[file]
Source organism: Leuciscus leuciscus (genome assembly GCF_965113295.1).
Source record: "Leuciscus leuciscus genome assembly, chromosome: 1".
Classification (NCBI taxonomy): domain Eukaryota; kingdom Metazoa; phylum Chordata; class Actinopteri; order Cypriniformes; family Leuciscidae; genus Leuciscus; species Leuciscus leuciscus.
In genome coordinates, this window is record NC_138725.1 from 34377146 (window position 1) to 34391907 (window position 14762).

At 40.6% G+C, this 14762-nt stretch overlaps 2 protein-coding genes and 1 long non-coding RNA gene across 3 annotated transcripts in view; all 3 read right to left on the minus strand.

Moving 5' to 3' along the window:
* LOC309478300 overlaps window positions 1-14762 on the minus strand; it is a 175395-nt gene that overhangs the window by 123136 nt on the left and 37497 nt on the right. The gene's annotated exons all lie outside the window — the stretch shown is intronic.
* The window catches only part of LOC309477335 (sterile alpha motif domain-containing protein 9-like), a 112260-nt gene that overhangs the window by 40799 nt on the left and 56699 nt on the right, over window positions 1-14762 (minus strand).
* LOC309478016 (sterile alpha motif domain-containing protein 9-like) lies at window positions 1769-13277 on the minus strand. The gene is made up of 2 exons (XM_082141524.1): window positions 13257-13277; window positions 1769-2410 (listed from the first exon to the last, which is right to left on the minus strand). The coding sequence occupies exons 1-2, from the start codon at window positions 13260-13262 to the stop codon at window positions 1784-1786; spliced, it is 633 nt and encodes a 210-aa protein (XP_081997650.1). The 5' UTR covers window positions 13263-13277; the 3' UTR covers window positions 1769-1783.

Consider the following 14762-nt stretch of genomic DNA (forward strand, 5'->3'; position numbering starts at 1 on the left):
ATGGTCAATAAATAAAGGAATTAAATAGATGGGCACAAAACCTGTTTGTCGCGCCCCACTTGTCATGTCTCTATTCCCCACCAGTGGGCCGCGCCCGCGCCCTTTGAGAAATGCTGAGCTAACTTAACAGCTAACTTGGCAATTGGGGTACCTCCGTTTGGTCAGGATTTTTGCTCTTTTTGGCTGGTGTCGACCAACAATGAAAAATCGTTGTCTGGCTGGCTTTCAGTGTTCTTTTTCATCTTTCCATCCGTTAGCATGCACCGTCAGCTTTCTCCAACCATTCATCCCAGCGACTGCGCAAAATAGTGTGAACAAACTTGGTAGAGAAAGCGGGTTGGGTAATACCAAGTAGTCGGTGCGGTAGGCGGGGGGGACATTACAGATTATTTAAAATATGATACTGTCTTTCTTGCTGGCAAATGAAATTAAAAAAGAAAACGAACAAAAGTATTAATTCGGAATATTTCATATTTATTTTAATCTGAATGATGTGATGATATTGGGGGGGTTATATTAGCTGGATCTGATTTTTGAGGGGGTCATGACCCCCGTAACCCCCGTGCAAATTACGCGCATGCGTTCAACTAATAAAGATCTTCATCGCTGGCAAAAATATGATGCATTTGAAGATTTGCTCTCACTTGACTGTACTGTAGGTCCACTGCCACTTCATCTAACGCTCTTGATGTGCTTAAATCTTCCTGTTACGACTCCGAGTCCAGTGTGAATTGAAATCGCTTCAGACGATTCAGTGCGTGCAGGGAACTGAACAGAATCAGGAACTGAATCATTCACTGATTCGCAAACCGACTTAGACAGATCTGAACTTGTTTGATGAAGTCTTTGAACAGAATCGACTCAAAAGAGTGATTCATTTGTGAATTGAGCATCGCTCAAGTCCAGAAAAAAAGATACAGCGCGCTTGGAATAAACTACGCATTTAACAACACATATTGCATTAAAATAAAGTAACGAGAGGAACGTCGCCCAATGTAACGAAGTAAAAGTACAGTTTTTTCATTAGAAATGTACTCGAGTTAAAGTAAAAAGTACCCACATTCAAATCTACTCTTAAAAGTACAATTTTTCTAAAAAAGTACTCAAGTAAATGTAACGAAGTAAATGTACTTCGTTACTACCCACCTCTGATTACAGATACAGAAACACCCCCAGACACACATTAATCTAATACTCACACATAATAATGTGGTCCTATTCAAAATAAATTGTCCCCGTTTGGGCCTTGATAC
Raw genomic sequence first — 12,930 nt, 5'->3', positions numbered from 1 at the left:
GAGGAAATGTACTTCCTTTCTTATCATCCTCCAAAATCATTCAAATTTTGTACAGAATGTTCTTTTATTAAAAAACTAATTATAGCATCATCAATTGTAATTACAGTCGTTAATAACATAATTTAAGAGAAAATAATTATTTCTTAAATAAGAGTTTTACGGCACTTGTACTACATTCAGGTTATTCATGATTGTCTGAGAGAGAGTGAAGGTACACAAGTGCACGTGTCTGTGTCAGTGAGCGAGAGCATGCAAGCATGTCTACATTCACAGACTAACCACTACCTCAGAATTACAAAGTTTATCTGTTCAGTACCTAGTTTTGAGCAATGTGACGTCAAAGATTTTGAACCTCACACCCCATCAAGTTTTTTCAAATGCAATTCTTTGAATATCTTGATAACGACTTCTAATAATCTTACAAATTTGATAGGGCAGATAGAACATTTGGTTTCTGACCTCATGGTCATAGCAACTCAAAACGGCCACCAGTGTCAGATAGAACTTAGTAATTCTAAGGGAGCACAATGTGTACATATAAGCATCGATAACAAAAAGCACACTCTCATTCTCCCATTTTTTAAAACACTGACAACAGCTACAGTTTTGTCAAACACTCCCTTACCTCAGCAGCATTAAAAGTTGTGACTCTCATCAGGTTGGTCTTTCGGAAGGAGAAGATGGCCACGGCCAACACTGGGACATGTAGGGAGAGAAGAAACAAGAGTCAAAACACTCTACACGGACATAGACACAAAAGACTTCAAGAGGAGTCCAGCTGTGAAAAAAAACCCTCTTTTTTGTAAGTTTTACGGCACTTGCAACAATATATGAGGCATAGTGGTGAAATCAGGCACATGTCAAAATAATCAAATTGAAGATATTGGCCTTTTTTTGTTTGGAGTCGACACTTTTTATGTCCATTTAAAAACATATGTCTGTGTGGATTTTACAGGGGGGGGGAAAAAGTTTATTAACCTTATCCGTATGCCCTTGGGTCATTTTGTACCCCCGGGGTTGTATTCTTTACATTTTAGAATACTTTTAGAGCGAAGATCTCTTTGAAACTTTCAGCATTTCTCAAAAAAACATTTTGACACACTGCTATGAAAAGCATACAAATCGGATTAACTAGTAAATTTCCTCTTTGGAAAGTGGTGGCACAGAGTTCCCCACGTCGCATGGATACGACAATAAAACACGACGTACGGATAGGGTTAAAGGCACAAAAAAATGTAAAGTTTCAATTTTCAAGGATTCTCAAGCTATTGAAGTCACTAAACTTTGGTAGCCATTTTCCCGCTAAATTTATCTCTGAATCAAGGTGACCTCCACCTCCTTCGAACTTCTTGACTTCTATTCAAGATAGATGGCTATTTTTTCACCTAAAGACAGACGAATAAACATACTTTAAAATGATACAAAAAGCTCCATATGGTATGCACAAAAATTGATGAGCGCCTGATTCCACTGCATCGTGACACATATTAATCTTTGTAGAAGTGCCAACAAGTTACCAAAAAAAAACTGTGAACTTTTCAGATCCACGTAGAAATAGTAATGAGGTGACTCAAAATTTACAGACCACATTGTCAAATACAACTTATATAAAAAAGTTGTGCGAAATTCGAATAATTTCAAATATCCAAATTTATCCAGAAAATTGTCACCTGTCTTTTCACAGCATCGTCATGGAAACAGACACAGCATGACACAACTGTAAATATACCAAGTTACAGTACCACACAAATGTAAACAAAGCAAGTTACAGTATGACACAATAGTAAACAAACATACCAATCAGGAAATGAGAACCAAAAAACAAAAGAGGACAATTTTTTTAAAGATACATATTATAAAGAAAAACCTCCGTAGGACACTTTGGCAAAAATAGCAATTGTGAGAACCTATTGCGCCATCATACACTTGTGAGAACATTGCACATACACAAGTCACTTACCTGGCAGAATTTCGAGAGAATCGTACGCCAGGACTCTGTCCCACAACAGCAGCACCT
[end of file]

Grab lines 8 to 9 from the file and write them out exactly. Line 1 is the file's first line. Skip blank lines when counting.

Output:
* The window catches only part of LOC309477335 (sterile alpha motif domain-containing protein 9-like), a 112260-nt gene that overhangs the window by 40799 nt on the left and 56699 nt on the right, over window positions 1-14762 (minus strand).
* LOC309478016 (sterile alpha motif domain-containing protein 9-like) lies at window positions 1769-13277 on the minus strand. The gene is made up of 2 exons (XM_082141524.1): window positions 13257-13277; window positions 1769-2410 (listed from the first exon to the last, which is right to left on the minus strand). The coding sequence occupies exons 1-2, from the start codon at window positions 13260-13262 to the stop codon at window positions 1784-1786; spliced, it is 633 nt and encodes a 210-aa protein (XP_081997650.1). The 5' UTR covers window positions 13263-13277; the 3' UTR covers window positions 1769-1783.